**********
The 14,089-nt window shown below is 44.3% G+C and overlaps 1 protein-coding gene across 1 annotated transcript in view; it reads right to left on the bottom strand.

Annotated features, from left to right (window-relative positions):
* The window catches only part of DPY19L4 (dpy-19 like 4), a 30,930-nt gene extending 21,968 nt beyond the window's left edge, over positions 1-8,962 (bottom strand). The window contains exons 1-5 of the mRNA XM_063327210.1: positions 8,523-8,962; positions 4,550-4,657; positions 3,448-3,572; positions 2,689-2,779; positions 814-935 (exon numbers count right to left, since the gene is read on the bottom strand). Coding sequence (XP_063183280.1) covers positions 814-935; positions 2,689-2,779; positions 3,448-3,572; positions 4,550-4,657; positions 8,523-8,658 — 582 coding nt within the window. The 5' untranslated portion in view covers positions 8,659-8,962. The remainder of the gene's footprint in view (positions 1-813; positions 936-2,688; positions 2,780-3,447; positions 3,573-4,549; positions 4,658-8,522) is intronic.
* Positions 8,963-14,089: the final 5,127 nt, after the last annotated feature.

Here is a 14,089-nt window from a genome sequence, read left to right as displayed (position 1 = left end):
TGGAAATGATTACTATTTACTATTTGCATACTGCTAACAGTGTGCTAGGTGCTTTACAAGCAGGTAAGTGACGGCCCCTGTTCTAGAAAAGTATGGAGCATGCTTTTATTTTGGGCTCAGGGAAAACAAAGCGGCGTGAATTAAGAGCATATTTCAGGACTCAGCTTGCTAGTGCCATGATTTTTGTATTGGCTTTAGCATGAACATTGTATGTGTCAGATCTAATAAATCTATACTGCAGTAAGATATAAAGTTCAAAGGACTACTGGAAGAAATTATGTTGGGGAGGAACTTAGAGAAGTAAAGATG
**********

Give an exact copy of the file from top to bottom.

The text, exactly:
The 14,089-nt window shown below is 44.3% G+C and overlaps 1 protein-coding gene across 1 annotated transcript in view; it reads right to left on the bottom strand.

Annotated features, from left to right (window-relative positions):
* The window catches only part of DPY19L4 (dpy-19 like 4), a 30,930-nt gene extending 21,968 nt beyond the window's left edge, over positions 1-8,962 (bottom strand). The window contains exons 1-5 of the mRNA XM_063327210.1: positions 8,523-8,962; positions 4,550-4,657; positions 3,448-3,572; positions 2,689-2,779; positions 814-935 (exon numbers count right to left, since the gene is read on the bottom strand). Coding sequence (XP_063183280.1) covers positions 814-935; positions 2,689-2,779; positions 3,448-3,572; positions 4,550-4,657; positions 8,523-8,658 — 582 coding nt within the window. The 5' untranslated portion in view covers positions 8,659-8,962. The remainder of the gene's footprint in view (positions 1-813; positions 936-2,688; positions 2,780-3,447; positions 3,573-4,549; positions 4,658-8,522) is intronic.
* Positions 8,963-14,089: the final 5,127 nt, after the last annotated feature.

Here is a 14,089-nt window from a genome sequence, read left to right as displayed (position 1 = left end):
TGGAAATGATTACTATTTACTATTTGCATACTGCTAACAGTGTGCTAGGTGCTTTACAAGCAGGTAAGTGACGGCCCCTGTTCTAGAAAAGTATGGAGCATGCTTTTATTTTGGGCTCAGGGAAAACAAAGCGGCGTGAATTAAGAGCATATTTCAGGACTCAGCTTGCTAGTGCCATGATTTTTGTATTGGCTTTAGCATGAACATTGTATGTGTCAGATCTAATAAATCTATACTGCAGTAAGATATAAAGTTCAAAGGACTACTGGAAGAAATTATGTTGGGGAGGAACTTAGAGAAGTAAAGATG